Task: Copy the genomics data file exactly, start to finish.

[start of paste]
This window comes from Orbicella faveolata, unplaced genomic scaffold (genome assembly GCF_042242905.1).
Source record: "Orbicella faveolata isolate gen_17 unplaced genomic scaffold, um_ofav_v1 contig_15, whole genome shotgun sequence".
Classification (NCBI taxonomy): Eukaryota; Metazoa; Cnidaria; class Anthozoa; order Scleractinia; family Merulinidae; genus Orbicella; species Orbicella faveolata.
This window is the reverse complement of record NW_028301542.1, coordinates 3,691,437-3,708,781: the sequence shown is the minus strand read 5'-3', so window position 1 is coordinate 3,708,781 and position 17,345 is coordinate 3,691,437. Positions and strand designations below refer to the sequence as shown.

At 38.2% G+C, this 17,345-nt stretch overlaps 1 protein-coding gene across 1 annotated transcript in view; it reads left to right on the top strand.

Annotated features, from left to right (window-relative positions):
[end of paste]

This window comes from Orbicella faveolata, unplaced genomic scaffold (genome assembly GCF_042242905.1).
Source record: "Orbicella faveolata isolate gen_17 unplaced genomic scaffold, um_ofav_v1 contig_15, whole genome shotgun sequence".
Classification (NCBI taxonomy): Eukaryota; Metazoa; Cnidaria; class Anthozoa; order Scleractinia; family Merulinidae; genus Orbicella; species Orbicella faveolata.
This window is the reverse complement of record NW_028301542.1, coordinates 3,691,437-3,708,781: the sequence shown is the minus strand read 5'-3', so window position 1 is coordinate 3,708,781 and position 17,345 is coordinate 3,691,437. Positions and strand designations below refer to the sequence as shown.

At 38.2% G+C, this 17,345-nt stretch overlaps 1 protein-coding gene across 1 annotated transcript in view; it reads left to right on the top strand.

Annotated features, from left to right (window-relative positions):